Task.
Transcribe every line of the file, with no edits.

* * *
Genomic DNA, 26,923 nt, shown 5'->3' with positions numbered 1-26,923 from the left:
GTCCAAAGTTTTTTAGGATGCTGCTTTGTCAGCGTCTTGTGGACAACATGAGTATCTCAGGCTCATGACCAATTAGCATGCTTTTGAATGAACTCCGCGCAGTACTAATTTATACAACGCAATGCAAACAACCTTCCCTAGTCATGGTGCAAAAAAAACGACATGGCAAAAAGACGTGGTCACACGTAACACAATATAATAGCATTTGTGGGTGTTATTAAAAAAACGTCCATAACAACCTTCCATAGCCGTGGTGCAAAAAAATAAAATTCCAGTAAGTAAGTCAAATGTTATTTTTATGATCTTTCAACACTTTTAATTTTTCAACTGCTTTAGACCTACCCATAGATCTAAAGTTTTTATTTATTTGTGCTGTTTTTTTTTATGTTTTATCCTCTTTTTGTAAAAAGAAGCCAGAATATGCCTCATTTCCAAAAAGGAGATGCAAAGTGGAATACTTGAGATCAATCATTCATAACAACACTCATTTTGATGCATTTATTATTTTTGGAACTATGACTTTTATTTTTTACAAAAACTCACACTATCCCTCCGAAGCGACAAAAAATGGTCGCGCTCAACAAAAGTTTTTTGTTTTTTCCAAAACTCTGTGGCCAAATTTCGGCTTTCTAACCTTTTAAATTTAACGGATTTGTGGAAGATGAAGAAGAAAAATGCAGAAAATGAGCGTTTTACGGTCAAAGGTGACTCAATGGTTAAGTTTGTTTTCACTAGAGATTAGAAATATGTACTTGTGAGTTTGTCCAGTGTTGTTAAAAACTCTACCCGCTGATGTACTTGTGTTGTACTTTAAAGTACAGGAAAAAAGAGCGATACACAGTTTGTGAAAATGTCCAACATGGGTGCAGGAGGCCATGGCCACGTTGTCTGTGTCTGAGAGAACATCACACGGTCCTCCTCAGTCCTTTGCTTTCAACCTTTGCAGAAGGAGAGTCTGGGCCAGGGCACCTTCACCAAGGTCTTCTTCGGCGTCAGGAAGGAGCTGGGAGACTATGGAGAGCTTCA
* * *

Genomic DNA, 26,923 nt, shown 5'->3' with positions numbered 1-26,923 from the left:
GTCCAAAGTTTTTTAGGATGCTGCTTTGTCAGCGTCTTGTGGACAACATGAGTATCTCAGGCTCATGACCAATTAGCATGCTTTTGAATGAACTCCGCGCAGTACTAATTTATACAACGCAATGCAAACAACCTTCCCTAGTCATGGTGCAAAAAAAACGACATGGCAAAAAGACGTGGTCACACGTAACACAATATAATAGCATTTGTGGGTGTTATTAAAAAAACGTCCATAACAACCTTCCATAGCCGTGGTGCAAAAAAATAAAATTCCAGTAAGTAAGTCAAATGTTATTTTTATGATCTTTCAACACTTTTAATTTTTCAACTGCTTTAGACCTACCCATAGATCTAAAGTTTTTATTTATTTGTGCTGTTTTTTTTTATGTTTTATCCTCTTTTTGTAAAAAGAAGCCAGAATATGCCTCATTTCCAAAAAGGAGATGCAAAGTGGAATACTTGAGATCAATCATTCATAACAACACTCATTTTGATGCATTTATTATTTTTGGAACTATGACTTTTATTTTTTACAAAAACTCACACTATCCCTCCGAAGCGACAAAAAATGGTCGCGCTCAACAAAAGTTTTTTGTTTTTTCCAAAACTCTGTGGCCAAATTTCGGCTTTCTAACCTTTTAAATTTAACGGATTTGTGGAAGATGAAGAAGAAAAATGCAGAAAATGAGCGTTTTACGGTCAAAGGTGACTCAATGGTTAAGTTTGTTTTCACTAGAGATTAGAAATATGTACTTGTGAGTTTGTCCAGTGTTGTTAAAAACTCTACCCGCTGATGTACTTGTGTTGTACTTTAAAGTACAGGAAAAAAGAGCGATACACAGTTTGTGAAAATGTCCAACATGGGTGCAGGAGGCCATGGCCACGTTGTCTGTGTCTGAGAGAACATCACACGGTCCTCCTCAGTCCTTTGCTTTCAACCTTTGCAGAAGGAGAGTCTGGGCCAGGGCACCTTCACCAAGGTCTTCTTCGGCGTCAGGAAGGAGCTGGGAGACTATGGAGAGCTTCA